Civic Exchange Supports Government Plan to Phase Out Ivory Trade

HONG KONG, 2 June 2017 — Civic Exchange sent the following statement to the Legislative Council’s Panel on Environmental Affairs, regarding the debate over a Government ivory ban.

Hong Kong is an international trading hub for ivory, a product which puts endangered elephants at risk of extinction, harms impoverished communities in Africa, and has been linked to illegal actions like smuggling. Hong Kong plays a key role in this harmful trade – and our decisions on this issue impact both animals and people across the world.

Civic Exchange, an independent and non-partisan public policy think-tank, supports the Hong Kong Government’s proposed three-step ban on the ivory trade and increased penalties for violators.

The Protection of Endangered Species of Animals and Plants (Amendment) Bill 2017 would ban the import and re-export of all elephant hunting trophies to discourage “sport hunting.” It would ban the import and re-export of most elephant ivory, except for genuinely antique art, jewellery or instruments pre-dating 1925. In addition, the amendment would allow for high penalties – of up to HK $10 million in fines and 10-years imprisonment – for the worst offenders. The punishment must be severe enough to have an effect on the global wildlife trade. If passed, the full ivory ban will be enacted in Hong Kong by the end of 2021.

Civic Exchange agrees with the Government’s statement that “no compensation should be given to the ivory trade,” in response to traders’ demand that the Government “buy out” their ivory stock. Civic Exchange does not support the use of taxpayers’ money for pay-outs, which could backfire and ironically lead to greater demand for ivory in the next few years.

We hope that the Legislative Council will take these broader implications into account when the issue is debated on 6 June, 2017.

The Situation in Hong Kong

Calls to ban the ivory trade date to at least 1990, when the Hong Kong Government funded the re-training of ivory carvers and traders into different vocations. The ivory industry has had at least 27 years of notice that their trade would eventually be phased out; there are now fewer than 100 ivory carvers left in the city.

The proposed ban would stop trade in “pre-Convention ivory,” or ivory that was in circulation before 1975, which is currently legal under a licensing system administered by the Agricultural, Fisheries and Conservation Department (AFCD). The proposed ban, first announced in December 2016, will not be fully enacted until December 2021. So traders currently holding stocks of legal ivory will have had a five-year grace period to sell it.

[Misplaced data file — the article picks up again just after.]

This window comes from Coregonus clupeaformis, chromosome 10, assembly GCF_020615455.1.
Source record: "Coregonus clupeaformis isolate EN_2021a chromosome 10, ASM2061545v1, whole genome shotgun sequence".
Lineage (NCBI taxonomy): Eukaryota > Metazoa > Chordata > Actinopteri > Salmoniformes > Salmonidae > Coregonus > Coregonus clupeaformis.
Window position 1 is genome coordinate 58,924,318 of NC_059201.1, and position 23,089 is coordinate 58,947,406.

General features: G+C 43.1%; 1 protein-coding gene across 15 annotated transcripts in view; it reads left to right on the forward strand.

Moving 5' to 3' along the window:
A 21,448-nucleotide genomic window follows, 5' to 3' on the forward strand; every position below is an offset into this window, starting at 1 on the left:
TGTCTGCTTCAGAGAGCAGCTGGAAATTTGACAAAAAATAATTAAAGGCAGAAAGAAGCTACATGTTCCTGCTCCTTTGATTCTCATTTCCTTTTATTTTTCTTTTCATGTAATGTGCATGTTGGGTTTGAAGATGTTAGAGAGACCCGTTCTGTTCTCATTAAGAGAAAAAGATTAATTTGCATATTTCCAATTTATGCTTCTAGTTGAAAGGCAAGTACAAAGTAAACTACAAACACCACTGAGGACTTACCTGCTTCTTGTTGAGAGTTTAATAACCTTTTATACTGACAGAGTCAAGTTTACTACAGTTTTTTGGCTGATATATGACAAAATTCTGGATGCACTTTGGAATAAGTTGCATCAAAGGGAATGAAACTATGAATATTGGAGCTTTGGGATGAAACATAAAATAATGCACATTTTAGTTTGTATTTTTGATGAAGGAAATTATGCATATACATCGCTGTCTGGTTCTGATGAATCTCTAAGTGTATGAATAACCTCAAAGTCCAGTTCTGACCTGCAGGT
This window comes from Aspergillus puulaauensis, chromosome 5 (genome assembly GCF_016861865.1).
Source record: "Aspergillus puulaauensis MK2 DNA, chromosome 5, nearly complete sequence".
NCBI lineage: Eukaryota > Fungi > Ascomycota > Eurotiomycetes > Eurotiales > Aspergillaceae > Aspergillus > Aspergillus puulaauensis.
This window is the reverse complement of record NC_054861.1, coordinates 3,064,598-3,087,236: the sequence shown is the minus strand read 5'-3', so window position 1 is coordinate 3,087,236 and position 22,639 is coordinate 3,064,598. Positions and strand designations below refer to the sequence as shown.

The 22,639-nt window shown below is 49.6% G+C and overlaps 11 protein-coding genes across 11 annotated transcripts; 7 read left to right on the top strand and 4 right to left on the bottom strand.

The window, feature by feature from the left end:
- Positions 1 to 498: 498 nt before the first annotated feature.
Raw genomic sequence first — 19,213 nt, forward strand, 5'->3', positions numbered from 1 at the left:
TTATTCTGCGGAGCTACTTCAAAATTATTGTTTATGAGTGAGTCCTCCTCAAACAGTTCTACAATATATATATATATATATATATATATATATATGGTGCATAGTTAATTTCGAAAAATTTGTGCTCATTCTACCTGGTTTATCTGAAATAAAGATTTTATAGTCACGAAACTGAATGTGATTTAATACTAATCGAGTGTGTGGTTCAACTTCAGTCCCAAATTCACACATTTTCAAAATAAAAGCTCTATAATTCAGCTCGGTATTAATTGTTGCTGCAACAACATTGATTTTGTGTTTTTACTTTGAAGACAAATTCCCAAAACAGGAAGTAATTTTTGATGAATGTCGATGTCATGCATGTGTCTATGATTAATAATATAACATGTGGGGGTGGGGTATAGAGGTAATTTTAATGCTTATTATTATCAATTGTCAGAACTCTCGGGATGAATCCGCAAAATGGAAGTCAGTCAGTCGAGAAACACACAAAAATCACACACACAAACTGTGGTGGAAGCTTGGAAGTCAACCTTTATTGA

However, according to research by groups like WildAid and WWF, the trade in “legal” pre-1975 ivory is often used as a front for the laundering of illegal ivory from newly killed animals, especially given the cost and time needed to age-test each piece. According to the AFCD, 2,325 kilograms of smuggled ivory was seized by the Hong Kong authorities in the past four years. This amount, which may have cost the lives of 580 elephants, was likely only a fraction of the total volume traded on the black market.  The proposed ban would put a stop to almost all elephant ivory trade, sourced either before or after 1975. According to the Government, the ban would “greatly help enforcement agencies.”

The Situation Globally  

The illegal killing of elephants has reached unprecedented levels in Africa, driven largely by demand in Asia. If nothing is done, wild African elephant populations could become extinct in our lifetime.

The ivory trade has dire social impacts. Illegal hunting in general is a violent business, and almost 600 Park Rangers were killed on the job from 2009 to 2016, according to The Thin Green Line Foundation. The demise of elephants also harms wildlife tourism in poor communities, which depend on that industry.

The 183 global signatories to The Convention on International Trade in Endangered Species of Wild Fauna and Flora (CITES), including Hong Kong, have been unified in closing domestic markets that contribute to poaching and illegal trade. None of those signatories has paid compensation to ivory traders. China will not pay compensation to ivory businesses when their own ban comes into force at the end of 2017.


Based on research and evidence from both NGOs and the Government itself, Civic Exchange strongly supports the proposed ivory ban and increase in penalties.  Civic Exchange does not support any financial compensation to ivory traders, which may backfire by actually increasing ivory demand and price in the short-term.

The killing of endangered elephants – so that their tusks can be made into luxury products —  is a brutal practice that harms both animals and human communities. Hong Kong should join in the international movement to stop this trade by passing a long-overdue ban.